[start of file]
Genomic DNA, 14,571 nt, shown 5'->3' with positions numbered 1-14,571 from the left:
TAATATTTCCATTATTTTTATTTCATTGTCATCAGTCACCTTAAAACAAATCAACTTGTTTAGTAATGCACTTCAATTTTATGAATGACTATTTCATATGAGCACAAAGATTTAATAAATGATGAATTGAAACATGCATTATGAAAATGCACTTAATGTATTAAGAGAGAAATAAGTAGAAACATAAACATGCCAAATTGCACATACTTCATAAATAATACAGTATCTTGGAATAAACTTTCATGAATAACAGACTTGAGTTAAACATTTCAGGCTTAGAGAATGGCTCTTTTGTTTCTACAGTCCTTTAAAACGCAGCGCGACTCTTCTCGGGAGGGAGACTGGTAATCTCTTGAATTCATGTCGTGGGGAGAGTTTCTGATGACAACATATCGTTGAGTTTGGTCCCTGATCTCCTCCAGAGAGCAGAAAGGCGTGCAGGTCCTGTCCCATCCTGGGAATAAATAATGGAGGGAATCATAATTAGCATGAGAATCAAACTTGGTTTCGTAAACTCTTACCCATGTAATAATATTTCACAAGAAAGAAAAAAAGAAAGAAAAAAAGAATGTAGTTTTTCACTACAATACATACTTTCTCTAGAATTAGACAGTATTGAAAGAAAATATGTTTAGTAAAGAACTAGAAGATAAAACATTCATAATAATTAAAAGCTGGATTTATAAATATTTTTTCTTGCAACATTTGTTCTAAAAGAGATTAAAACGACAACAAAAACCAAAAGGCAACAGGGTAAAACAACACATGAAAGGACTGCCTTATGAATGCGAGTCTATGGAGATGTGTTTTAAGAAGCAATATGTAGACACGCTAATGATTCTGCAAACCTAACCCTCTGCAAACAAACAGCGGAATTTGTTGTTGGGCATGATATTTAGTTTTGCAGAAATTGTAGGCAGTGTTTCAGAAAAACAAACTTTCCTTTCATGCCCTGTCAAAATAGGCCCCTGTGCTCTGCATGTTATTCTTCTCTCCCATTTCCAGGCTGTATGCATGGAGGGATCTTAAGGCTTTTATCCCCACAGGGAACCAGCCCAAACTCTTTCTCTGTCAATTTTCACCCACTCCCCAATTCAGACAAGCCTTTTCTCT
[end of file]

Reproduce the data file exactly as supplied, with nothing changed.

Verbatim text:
Genomic DNA, 14,571 nt, shown 5'->3' with positions numbered 1-14,571 from the left:
TAATATTTCCATTATTTTTATTTCATTGTCATCAGTCACCTTAAAACAAATCAACTTGTTTAGTAATGCACTTCAATTTTATGAATGACTATTTCATATGAGCACAAAGATTTAATAAATGATGAATTGAAACATGCATTATGAAAATGCACTTAATGTATTAAGAGAGAAATAAGTAGAAACATAAACATGCCAAATTGCACATACTTCATAAATAATACAGTATCTTGGAATAAACTTTCATGAATAACAGACTTGAGTTAAACATTTCAGGCTTAGAGAATGGCTCTTTTGTTTCTACAGTCCTTTAAAACGCAGCGCGACTCTTCTCGGGAGGGAGACTGGTAATCTCTTGAATTCATGTCGTGGGGAGAGTTTCTGATGACAACATATCGTTGAGTTTGGTCCCTGATCTCCTCCAGAGAGCAGAAAGGCGTGCAGGTCCTGTCCCATCCTGGGAATAAATAATGGAGGGAATCATAATTAGCATGAGAATCAAACTTGGTTTCGTAAACTCTTACCCATGTAATAATATTTCACAAGAAAGAAAAAAAGAAAGAAAAAAAGAATGTAGTTTTTCACTACAATACATACTTTCTCTAGAATTAGACAGTATTGAAAGAAAATATGTTTAGTAAAGAACTAGAAGATAAAACATTCATAATAATTAAAAGCTGGATTTATAAATATTTTTTCTTGCAACATTTGTTCTAAAAGAGATTAAAACGACAACAAAAACCAAAAGGCAACAGGGTAAAACAACACATGAAAGGACTGCCTTATGAATGCGAGTCTATGGAGATGTGTTTTAAGAAGCAATATGTAGACACGCTAATGATTCTGCAAACCTAACCCTCTGCAAACAAACAGCGGAATTTGTTGTTGGGCATGATATTTAGTTTTGCAGAAATTGTAGGCAGTGTTTCAGAAAAACAAACTTTCCTTTCATGCCCTGTCAAAATAGGCCCCTGTGCTCTGCATGTTATTCTTCTCTCCCATTTCCAGGCTGTATGCATGGAGGGATCTTAAGGCTTTTATCCCCACAGGGAACCAGCCCAAACTCTTTCTCTGTCAATTTTCACCCACTCCCCAATTCAGACAAGCCTTTTCTCT